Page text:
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The Sitting Room

Carol Clewlow
Operating Theatre
Washington Arts Centre

Director Alex Elliott and Joy Sanders at The Sitting room post-show talk-in

No, not the bizarre but similarly titled Spike Milligan offering. Carol Clewlow’s one-act single-hander is a much different animal.

Joy Sanders plays Elaine, the middle-aged woman whom we find wrapping and sifting through her mother’s possessions as she prepares for the funeral. Her father is already dead.

Within a few minutes, the play touches a chord with the mainly female and mature audience. Elaine was forced to put her elderly mother in a nursing home and now feels a terrible guilt. The fact she had no choice does little to assuage this guilt.

Like many of us (this writer included), she witnessed her once-spirited parent exposed to an often depersonalised humiliating existence, lacking dignity, lacking compassion, lacking empathy, cared for by inexperienced, badly-trained, underpaid young staff with limited understanding of an elderly woman’s needs. The mother was poorly fed with cheap food and often left in a soiled state. Her life and spirit drained away as society becomes ever more fractured and such ‘care’ is handed over to organisations whose main raison d’etre is not the human condition but satisfying the shareholders.

And with the situation growing worse, Elaine looks ahead with some despair as to what lies in wait for her own twilight years.

Now this may not sound like a barrel of laughs, nor is it. Operating Theatre is a company whose work previously has been directed specifically at the medical profession itself. Carol Clewlow has written more than 20 plays for them targeting certain medical areas, conditions and problems, performed to professionals in hospitals, or to students and other ‘insiders’.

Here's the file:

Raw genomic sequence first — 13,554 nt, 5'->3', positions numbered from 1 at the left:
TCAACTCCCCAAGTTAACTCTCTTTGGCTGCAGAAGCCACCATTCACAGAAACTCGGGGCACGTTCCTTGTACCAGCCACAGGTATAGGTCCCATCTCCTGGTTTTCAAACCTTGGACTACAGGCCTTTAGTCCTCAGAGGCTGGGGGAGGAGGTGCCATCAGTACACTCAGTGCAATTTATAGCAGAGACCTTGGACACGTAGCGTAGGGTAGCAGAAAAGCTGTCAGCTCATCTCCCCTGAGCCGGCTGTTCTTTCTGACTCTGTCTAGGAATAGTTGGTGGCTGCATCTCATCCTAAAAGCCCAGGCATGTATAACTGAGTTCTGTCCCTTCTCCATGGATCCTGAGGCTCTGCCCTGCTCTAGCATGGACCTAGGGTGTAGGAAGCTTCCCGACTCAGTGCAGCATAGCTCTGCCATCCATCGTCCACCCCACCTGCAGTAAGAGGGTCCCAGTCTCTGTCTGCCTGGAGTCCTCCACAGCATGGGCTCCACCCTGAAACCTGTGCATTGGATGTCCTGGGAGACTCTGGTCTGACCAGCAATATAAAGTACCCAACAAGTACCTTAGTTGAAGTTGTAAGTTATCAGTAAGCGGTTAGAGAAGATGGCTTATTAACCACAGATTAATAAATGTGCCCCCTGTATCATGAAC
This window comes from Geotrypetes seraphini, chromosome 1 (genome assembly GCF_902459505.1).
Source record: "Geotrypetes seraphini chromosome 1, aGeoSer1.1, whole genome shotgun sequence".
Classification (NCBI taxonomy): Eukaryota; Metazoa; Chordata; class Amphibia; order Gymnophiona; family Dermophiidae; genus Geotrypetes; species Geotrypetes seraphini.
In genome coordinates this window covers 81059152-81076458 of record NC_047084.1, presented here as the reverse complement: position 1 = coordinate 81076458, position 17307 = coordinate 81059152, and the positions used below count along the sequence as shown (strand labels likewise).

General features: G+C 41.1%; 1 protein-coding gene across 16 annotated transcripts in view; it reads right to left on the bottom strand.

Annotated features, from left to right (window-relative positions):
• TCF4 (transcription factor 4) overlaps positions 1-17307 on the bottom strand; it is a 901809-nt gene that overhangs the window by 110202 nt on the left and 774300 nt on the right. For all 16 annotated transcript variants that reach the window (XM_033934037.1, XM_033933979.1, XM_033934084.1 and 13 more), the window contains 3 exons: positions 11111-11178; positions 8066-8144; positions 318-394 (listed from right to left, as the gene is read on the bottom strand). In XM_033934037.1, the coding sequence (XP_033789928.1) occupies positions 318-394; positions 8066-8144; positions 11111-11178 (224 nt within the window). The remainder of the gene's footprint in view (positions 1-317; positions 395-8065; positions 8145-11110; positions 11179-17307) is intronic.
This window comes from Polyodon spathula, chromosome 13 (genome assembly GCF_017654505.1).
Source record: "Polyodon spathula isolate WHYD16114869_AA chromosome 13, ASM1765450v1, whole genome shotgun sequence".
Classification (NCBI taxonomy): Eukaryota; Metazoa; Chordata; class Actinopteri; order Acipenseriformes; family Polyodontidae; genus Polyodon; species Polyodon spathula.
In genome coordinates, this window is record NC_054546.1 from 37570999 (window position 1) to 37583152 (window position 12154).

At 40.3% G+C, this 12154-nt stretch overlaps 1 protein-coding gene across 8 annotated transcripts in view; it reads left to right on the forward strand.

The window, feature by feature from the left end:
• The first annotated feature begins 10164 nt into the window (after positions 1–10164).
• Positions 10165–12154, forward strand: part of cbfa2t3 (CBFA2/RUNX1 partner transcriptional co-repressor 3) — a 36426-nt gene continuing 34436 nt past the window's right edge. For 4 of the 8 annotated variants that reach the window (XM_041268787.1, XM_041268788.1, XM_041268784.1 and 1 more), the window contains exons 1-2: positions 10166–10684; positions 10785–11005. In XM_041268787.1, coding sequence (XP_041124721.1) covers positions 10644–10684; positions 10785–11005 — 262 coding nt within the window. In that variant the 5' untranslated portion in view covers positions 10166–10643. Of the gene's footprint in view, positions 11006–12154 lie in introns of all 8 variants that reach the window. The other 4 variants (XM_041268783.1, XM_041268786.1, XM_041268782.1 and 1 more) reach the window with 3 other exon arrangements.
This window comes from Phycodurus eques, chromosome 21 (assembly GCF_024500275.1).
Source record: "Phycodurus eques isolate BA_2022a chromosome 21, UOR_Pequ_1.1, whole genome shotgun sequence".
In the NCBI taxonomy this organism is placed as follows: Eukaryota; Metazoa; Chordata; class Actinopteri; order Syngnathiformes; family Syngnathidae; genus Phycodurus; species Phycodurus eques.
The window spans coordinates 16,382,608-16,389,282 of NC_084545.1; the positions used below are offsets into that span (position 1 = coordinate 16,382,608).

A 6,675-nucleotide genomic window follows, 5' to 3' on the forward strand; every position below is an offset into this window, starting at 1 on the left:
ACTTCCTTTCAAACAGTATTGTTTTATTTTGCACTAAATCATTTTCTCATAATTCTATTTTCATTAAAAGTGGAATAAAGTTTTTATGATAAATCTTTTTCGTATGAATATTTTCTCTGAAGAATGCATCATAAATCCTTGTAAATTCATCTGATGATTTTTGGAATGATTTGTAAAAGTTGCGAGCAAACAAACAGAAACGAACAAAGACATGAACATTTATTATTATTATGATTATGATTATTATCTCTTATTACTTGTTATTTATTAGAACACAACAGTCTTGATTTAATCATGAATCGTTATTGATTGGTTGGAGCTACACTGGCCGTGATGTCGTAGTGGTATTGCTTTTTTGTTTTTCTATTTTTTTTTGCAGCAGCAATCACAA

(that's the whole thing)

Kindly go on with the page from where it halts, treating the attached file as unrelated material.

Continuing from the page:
Supported by an Arts Council England grant, the company is now attempting to broaden its scope and also address the general public. Making your work relevant to both a specialised and general audience is quite a challenge. I can think of several medical areas where it would be clearly impossible. But full marks to the adventurous Washington Arts Centre for affording Operating Theatre the opportunity to enter these choppier waters with a matinée and evening performance.

The Sitting Room succeeds on both the private and public level. The writing is brisk and informative without being didactic, Joy Sanders performs the part sensitively but without indulgence or over-easy sympathy seeking and director Alex Elliott keeps the direction simple but not static. There are shades of Alan Bennett’s Talking Heads as we are drawn into Elaine’s disturbed present and sense of an even more disturbing future. And we recognise this situation’s growing universality. Society’s ticking time-bomb indeed.

At the play’s end the director invited Joy Sanders on stage to answer questions. These proved to last as long as the play itself as the audience threw themselves into an energetic discussion—testament enough to the effect of what they had just seen.

Two small points. Though it is a subject matter of some gravitas, in addressing a general audience, Carol Clewlow could allow herself, without losing the piece’s power, a little more of the intelligent humour that runs through her novels. And during the questions session we weren’t always certain if Joy Sanders was still in character or not.

But Operating Theatre has made the cross-over. Mainly because, behind all the play’s necessary information, this is a piece about a real human being and not simply a medical case study.

Reviewer: Peter Mortimer